Weekly Insights 22 Sep 2020: Looking beyond Saudi inflation & oil exports

22 September, 2020
read 3 minutes

Charts of the Week: Saudi inflation numbers (consumer & wholesale prices) show the impact of the tripling of VAT. For now, a proxy indicator of cement sales is showing a pickup post-lockdown, in spite of the VAT hike. We also track the recent changes in Saudi exports, also to understand the impact on government revenues.

  1. Saudi inflation picks up post-Jul’s VAT hike

Headline inflation has been climbing in Saudi Arabia from Jul, not surprising given the VAT hike to 15% (from 5% before). The VAT effect is seen across multiple sub-categories, but note that food prices have been ticking up for many months now. Wholesale prices have also increased, similar to when VAT was initially rolled out in 2018, with metal product prices leading the way: these hikes will also filter down to the end-user.

Household spending will be negatively impacted by the VAT hike (as seen from recent SAMA data), there seems to be an increase in cement sales – a proxy for the construction sector spending – after the expected dip during the lockdown period. This could be a result of work continuing on mega-projects like NEOM in addition to a boost from the housing market. The surge in mortgage loans this year (+94.4% year-to-date, with the value in Jun 2020 more than three-times compared to Jun 2019) and the announcement that homes priced at SAR 850k and below will not be subject to VAT will support the housing market. Risks of a severe slowdown in government spending and/or delayed payments could however affect near-term demand.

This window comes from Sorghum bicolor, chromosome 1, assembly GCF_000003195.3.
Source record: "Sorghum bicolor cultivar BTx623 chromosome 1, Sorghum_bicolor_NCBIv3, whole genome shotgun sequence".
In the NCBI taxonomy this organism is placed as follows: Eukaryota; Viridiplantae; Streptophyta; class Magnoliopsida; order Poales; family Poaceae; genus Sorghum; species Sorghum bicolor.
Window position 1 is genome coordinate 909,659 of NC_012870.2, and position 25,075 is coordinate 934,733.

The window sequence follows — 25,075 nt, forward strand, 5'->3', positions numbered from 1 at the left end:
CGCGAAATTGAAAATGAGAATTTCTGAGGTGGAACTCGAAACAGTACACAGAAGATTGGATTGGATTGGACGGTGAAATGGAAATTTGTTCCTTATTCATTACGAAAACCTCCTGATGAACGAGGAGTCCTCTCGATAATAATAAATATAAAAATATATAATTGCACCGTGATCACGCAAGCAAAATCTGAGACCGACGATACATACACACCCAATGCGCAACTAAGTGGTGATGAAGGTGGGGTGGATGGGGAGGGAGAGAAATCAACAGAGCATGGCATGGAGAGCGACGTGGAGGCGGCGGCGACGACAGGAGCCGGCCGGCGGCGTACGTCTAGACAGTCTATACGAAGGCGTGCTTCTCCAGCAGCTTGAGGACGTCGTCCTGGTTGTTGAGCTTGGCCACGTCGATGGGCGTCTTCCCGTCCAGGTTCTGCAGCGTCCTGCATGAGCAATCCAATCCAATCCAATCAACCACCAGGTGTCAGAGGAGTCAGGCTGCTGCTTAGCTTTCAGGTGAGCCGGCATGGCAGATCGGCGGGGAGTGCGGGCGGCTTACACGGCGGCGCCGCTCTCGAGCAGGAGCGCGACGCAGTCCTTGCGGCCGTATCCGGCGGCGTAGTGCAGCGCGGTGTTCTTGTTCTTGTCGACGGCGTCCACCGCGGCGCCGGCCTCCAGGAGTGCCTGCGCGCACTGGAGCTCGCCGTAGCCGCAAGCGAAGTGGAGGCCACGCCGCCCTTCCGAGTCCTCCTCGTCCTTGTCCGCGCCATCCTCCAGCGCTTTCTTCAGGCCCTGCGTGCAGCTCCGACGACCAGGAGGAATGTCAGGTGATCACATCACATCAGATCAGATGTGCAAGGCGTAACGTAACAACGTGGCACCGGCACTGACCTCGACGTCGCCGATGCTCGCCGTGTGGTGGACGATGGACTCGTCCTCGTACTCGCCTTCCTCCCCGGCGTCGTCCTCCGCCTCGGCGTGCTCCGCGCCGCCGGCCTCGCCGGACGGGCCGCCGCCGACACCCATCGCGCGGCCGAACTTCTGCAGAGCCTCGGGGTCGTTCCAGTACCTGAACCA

1. Oil sector in Saudi Arabia

The latest trade data from Saudi Arabia shows a drop in overall exports in Q2 this year (-53.6% yoy): oil exports were down by 61.8% yoy, and the share of oil exports fell to 64% in Q2 2020 vs 77.5% in Q2 2019. Partly attributable to the OPEC+ cuts and overall weak global demand for oil (given Covid19), this implies a substantial reduction in government revenues from oil (in 2019, an estimated 63% of total revenues was derived from oil). At the same time, non-oil revenue will also have declined: government’s postponement of some taxes and fees will bite into revenues and lockdowns would have negatively affected private sector activity.

Q1 has already posted a budget deficit of SAR 34.1bn, and the IMF estimates (as of June 2020) overall fiscal deficit to widen to 11.4% of GDP this year from 4.5% a year ago. Fiscal consolidation efforts have been a cornerstone of every reform discussion and will likely continue to be – removal of subsidies, reducing public wage bills, raising non-oil revenues – at least in the near-term. This will likely be accompanied by more international debt issuances to finance the deficits, in addition to developing its fledgling local debt market.

The recently released data on world energy from BP shows that though Saudi Arabia is now the second-largest producer of oil globally (behind the US), its proven reserves still account for 17.2% of overall global reserves. But, with the rising rhetoric that oil demand may already have peaked, the pertinent question is whether oil could end up being a stranded asset sooner than later. In this backdrop, with the Covid19 pandemic and a resultant push for climate change policies (before it is too late), it is imperative that the recovery model for Saudi Arabia (and rest of the fuel-exporting nations) includes a strong clean energy policy component within overall reforms, alongside a recasting of its economic diversification model and social contracts.

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